Improv Everywhere Mission: Best Buy

Oh, the glory. This is my kind of civil disobedience.

Friday, May 05, 2006

Backyard Veggies

Let's check in on my garden! I am a complete beginner using Mel Bartholomew's Square Foot method. The basic idea is that you plant in boxes filled up with ideal soil, and that you put each crop into one square foot, marked off by a grid. Here's the box I planted mid-March. It's four feet on a side, for a total of 16 square feet. I've got pole beans, purple bush beans, cucumbers, scallop summer squash, cherry tomatoes, bell peppers, New Zealand spinach, parsley, two kinds of beets, and four kinds of lettuce. My garden, all 16 square feet. Waiting for my cherry tomatoes to turn ripe is hard work. This is a variety of Romaine lettuce called "Freckles." Here's another box ready for planting.

Venture Voice

Greg Galant at the entrepreneurship podcast Venture Voice has a remarkable talent for conducting interviews. He's a great listener, and he has a knack for asking questions that make it easy for his subjects to talk, unlike this bozo who, in his interview with Paul Graham, barely lets him get a word in edgewise. Great work, Greg. I always look forward to the next interview.

Wednesday, May 03, 2006

Feel Like Going to Berkeley?

Here is an embarrassment of riches: I just watched a couple of videos of Alan Kay, inventor of Smalltalk and most of the user interface innovations we take for granted in contemporary graphical operating systems. Here are parts one and two. Not only will you be amazed again and again while watching these lectures, you will become convinced that computer science has been at a virtual stand-still since around 1976. I can hardly believe how much milk Berkeley is giving away for free. My son is growing up with a wealth of resources at his stubby fingertips.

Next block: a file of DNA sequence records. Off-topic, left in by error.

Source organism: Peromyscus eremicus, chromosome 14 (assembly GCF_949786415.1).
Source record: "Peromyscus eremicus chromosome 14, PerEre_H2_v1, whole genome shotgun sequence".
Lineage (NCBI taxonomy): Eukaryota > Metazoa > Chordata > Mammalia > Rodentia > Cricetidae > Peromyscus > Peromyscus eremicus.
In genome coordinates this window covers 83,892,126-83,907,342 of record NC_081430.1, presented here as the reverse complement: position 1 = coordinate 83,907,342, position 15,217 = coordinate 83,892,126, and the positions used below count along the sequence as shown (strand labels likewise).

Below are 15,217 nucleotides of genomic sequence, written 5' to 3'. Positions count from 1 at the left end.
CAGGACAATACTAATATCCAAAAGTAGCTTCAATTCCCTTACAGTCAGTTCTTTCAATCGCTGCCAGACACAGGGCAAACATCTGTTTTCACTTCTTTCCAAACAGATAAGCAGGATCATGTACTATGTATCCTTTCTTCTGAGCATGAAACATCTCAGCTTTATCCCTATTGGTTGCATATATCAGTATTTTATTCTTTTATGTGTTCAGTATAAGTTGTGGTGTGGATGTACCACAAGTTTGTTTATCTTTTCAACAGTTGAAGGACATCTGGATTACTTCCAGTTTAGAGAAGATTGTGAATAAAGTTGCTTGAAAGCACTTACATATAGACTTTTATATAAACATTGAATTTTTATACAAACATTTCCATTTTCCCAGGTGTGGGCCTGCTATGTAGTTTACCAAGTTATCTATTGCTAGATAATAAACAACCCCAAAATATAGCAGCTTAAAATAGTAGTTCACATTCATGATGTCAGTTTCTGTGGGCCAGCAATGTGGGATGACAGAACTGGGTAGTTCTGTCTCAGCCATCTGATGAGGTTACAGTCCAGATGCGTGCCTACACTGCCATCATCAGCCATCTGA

Tuesday, May 02, 2006

Simple Productivity

I came up with a technique for my whiteboard that is working really well for me:

I have a list of the major tasks that still need doing, the ones that would take more than a day to complete. Right next to it on the same whiteboard, I put a list of little things that I would like to complete today. Every morning when you're ready to get to work, you mentally decompose the big items into a handful of next actions and put them on your TODAY list. Ask yourself the following question: "What is the list of accomplishments that I could truly feel good about having finished by the end of the day?" Like you, I am easily distracted, but now when I catch myself being swallowed by NetNewsWire (thanks Brent!) or, I just turn my head a few degrees and look at my list. Then I latch onto something and grind through it.

It has been really important for me to have this list on a whiteboard staring me in the face. I have tried Trac and some other software tools, but I find it's far too easy to drop a ticket into the system and let it languish indefinitely. Physically crossing things off feels good, especially the big ticket items.

I have read David Allen's "Getting Things Done," and I recommend it highly. You can get a lot out of it even if you don't implement the full system, which requires a ton of discipline, and I haven't ventured that far yet. The book reinforces a lot of ideas that weren't new to me, but what was new to me was the idea that we can free ourselves from the nagging and stressful voice inside our heads that is constantly inducing us to panic because the library books are overdue and the gutters are clogged and the car needs an oil change and your son's 2nd birthday is in two weeks and on and on. I have always taken this voice for granted, a necessary evil of complicated times. The prospect of gaining back all the energy you waste worrying about 150 things at once is truly liberating.